A declaration of intent made by a person who, for any reason, is in a state which precludes the conscious or free making of a decision and declaring of intent is invalid. This applies in particular to mental illness, mental retardation or other, even temporary, mental disorder.
But what if there are mistakes in declaration of will?
They can influence the consent in the formation of contracts and there is a large doctrine regarding mistakes in will.
For instance, a mistake about such characteristics of a person or a thing as are customarily regarded as essential is a mistake about the contents of the declaration.
Under the article 103 of the Principles of European Contract Law (also called PECL), a party may avoid a contract for mistake of fact or law existing when the contract was concluded if:
- a) the mistake was caused by information given by the other party; or the other party knew or ought to have known of the mistake and it was contrary to good faith and fair dealing to leave the mistaken party in error; or the other party made the same mistake, and
- b) the other party knew or ought to have known that the mistaken party, had it known the truth, would not have entered the contract or would have done so only on fundamentally different terms.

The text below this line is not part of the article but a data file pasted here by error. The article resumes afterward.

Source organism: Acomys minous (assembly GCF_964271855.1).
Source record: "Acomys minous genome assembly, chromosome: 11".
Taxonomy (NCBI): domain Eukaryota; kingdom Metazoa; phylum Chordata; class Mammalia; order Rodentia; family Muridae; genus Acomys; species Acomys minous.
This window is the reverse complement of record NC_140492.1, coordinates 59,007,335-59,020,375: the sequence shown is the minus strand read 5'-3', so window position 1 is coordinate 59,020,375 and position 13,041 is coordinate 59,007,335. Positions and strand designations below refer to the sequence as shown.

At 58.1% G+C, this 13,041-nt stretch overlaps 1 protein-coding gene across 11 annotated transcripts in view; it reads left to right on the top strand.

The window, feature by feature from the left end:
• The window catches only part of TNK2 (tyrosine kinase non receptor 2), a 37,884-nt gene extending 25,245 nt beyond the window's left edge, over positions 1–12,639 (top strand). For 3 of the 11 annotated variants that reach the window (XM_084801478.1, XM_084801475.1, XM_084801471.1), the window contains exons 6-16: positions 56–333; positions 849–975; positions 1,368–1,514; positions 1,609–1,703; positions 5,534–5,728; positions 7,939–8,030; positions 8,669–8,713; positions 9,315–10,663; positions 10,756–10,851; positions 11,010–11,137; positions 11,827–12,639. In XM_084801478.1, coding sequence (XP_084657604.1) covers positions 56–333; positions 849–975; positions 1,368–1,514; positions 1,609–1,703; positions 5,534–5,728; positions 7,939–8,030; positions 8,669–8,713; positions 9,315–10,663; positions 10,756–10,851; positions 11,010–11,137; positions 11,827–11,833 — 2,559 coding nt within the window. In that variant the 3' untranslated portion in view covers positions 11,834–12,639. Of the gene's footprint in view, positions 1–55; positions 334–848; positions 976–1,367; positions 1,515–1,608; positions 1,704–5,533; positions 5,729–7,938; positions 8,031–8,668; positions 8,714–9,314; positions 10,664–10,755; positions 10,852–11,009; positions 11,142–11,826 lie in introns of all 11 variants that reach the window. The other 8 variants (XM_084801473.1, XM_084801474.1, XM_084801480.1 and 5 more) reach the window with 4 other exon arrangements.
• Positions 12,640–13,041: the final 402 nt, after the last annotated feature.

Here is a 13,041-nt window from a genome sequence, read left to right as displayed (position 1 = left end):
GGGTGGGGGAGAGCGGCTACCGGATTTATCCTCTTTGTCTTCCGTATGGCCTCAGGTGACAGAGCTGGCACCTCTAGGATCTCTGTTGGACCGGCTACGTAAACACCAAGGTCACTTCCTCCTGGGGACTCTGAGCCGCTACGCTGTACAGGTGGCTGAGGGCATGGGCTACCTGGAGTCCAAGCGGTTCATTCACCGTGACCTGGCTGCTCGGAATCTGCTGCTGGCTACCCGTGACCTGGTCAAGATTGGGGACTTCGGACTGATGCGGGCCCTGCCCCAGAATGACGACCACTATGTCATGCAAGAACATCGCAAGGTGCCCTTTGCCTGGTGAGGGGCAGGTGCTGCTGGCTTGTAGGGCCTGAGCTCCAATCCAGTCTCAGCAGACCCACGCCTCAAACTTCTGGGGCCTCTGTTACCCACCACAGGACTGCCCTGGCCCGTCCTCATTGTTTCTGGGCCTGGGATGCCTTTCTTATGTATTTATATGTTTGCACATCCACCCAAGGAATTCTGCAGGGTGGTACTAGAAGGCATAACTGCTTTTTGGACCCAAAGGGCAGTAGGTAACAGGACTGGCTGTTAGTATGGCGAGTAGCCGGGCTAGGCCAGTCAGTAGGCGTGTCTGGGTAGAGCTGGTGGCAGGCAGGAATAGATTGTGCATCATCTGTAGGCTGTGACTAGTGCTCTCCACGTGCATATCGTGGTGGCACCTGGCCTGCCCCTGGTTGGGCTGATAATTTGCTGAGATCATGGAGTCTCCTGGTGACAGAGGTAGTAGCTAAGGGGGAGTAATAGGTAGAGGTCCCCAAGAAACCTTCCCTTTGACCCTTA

The distinction between a party’s declaration and his underlying will is relevant from a legal point of view. While the distinction between a party’s will and a mere motive is, in general, irrelevant, a discrepancy between a party’s declaration and his will led to the invalidity of the respective contract.
The contract, in fact, is regarded as well as an act of self-legislation that is subject to the tacit condition that all its assumptions are correct.
In ancient Roman Law, for instance, it was taught that “if I believe to buy the Cornelian real estate and you believe to sell the Sempronian one, the sale is void, because we differ about the body of the contract (the so called “error in corpora”)”.
Moreover, it is equivalent to a change of circumstances if material conceptions that have become the basis of the contract are found to be incorrect. Adaptation of the contract may be demanded. If adaptation of the contract is not possible, in the case of continuing obligations, the right to terminate takes the place of the right to withdraw.
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